I did it. I actually did it. It started as a little spark of an idea from a few years ago and it grew and grew and changed and became this amazing trip from Sault Sainte Marie, Ontario, to St. Anne de Beaupre, Quebec. So because this is the first writing for my site that I have done, post trip, here are the headlines.
Total number of days: 34
Distance Covered: ~860 miles (~1,384 km)
Days spent not paddling: 3
Average Daily Distance: ~25 miles (~41 km)
Longest Single Day: ~44 miles (~71 km)
Favorite Camp: “The Shack” between Donnacona & Neuville
Number of Portages: 26
Most Portages in One Day: 9
Longest Portage: ~4 miles (~6.4 km)
Offical Beer: Mill St. Brewery Tankhouse Ale (Acquired during my portage through Ottawa
I have been working on writing a more concrete story based on my trip but it’s been difficult. This trip is so nebulous to me now that it is just these special little events separated by long periods of often boring paddling. When I think back there are a lot of days where all that really stands out is the misery of paddling in the heat or the cold or the wind. And the days that are really clear in my head are those that were usually the most taxing. The Day of the Portage as I remember stands out as one of those days because it seemed I would only be in my boat for 20 minutes before I had to get out and complete another portage. And the the Day of the Rapids, as I call it now when I went through Montreal, was another one of those days. I had a long morning over calm flat water and as the St. Lawrence narrowed the current picked up and rapids began to develop I got swept out into the main stream before I could get to shore and had to run a series of big Class 3 or small Class 4 waves. I made it through the giant waves by aiming for the narrow gaps between the walls of water and the only thing I lost was one of my Storm On stickers from Qajaq Japan. I left the big rapids shaking with adrenaline and thanking my lucky stars that I had spent all those days riding the gales on Lake Superior and playing on the local whitewater and also kicking myself for being so stupid as to allow myself to end up in that type of situation. I was much more careful to avoid the bumpy water for the rest of the day and after chatting with some river surfers further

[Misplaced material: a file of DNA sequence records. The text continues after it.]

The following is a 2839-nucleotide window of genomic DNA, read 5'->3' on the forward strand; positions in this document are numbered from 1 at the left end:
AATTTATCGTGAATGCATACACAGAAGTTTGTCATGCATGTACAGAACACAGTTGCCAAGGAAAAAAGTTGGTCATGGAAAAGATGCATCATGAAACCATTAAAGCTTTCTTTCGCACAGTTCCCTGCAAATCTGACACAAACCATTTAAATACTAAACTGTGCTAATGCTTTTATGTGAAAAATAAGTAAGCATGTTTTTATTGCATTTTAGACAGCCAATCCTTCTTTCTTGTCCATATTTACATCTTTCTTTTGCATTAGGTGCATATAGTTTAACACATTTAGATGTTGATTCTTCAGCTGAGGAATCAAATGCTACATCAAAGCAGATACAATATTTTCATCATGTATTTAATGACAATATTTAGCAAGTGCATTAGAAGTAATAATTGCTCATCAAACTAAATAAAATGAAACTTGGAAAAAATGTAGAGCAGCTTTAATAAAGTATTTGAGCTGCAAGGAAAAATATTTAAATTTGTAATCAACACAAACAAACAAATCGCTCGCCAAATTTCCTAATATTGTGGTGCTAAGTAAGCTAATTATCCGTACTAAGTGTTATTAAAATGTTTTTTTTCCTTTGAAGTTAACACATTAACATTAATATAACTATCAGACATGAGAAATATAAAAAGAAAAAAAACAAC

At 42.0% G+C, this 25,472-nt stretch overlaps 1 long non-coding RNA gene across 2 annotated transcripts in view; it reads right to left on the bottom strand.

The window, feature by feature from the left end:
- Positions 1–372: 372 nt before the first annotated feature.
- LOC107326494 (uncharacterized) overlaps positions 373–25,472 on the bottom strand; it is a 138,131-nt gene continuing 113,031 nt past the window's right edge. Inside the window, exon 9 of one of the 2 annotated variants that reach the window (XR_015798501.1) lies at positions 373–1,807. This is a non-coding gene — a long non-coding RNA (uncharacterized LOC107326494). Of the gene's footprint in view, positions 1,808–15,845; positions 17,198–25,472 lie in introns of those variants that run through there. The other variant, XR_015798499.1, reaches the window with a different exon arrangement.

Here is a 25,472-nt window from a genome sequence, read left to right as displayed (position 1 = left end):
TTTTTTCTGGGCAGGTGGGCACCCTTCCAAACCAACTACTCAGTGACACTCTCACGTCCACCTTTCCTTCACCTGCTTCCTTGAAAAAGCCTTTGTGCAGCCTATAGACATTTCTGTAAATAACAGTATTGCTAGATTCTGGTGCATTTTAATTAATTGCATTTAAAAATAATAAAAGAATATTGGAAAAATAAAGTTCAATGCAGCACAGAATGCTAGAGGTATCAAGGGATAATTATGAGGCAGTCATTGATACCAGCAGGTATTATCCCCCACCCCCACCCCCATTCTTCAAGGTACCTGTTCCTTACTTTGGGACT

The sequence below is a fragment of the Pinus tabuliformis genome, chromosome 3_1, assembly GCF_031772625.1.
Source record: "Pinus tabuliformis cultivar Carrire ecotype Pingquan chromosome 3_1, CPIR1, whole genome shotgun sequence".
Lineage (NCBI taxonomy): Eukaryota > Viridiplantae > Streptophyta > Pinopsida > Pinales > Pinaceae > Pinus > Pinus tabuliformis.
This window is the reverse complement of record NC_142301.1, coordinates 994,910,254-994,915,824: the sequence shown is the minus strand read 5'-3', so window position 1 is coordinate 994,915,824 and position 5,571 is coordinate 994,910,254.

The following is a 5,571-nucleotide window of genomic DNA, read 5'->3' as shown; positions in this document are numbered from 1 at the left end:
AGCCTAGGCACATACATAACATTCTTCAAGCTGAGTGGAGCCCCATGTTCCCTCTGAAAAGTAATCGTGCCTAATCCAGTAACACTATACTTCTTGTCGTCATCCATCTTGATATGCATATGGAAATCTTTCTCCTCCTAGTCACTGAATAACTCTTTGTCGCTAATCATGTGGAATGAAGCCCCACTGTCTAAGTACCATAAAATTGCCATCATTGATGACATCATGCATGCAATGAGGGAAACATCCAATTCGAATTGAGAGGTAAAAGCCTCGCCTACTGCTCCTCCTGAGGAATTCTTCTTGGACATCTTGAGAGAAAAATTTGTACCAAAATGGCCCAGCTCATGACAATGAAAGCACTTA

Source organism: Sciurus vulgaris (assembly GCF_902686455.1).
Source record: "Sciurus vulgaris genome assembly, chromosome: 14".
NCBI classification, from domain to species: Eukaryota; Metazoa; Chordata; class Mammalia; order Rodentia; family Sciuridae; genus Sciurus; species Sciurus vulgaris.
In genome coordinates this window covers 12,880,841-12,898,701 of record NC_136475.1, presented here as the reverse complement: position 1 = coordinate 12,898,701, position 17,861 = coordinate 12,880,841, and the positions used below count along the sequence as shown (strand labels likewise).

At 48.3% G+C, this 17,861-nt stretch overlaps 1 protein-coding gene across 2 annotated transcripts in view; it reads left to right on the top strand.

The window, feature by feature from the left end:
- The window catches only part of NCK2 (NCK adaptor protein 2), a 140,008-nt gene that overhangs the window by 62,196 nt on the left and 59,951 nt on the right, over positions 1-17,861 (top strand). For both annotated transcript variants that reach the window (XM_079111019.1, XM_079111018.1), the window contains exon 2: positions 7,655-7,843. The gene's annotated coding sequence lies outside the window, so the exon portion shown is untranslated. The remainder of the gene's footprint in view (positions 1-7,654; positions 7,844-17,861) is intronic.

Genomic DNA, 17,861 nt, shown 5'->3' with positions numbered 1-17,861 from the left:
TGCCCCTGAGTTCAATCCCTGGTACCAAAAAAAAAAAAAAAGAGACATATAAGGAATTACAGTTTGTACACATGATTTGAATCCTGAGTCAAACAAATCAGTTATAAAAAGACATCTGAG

downstream I blitzed through the narrows of the river on the huge swift current and completed my longest distance and possibly the most exciting single day of my entire trip.
This biggest thing about this trip for me were the people that I met. I met the Canadian Consul to South Africa, boat mechanics, fishermen, water police, ski bums, summer camp operators, and plenty of water angels. Seeing the terrain change as I traveled across eastern Canada was amazing but meeting the people was what made it special. Especially meeting people in Quebec where language became an issue was excellent. There were only a few instances where my minimal survivalist knowledge of the French language was really put to the test but those were often the most interesting as I tried to ask permission to camp or even just talking to people in the local grocery store.
There are so many stories to tell that I think I will have a good stock to last me a while. In conversation someone will say something that will often trigger a sudden rush of feelings as I recall some little moment of clarity or serendipity from my expedition. I knew as soon as I finished that I needed to do this type of trip again. I don’t know what I am going to do but I certainly am going to do it. When you travel under your own power you have the time to explore and talk to people and make a connection to the place. It puts everything into perspective. All it needs is to be slow. Some people have told me upon my return that “This sounds like the trip of a lifetime”. I usually respond in saying “No. It’s my first trip of a lifetime”.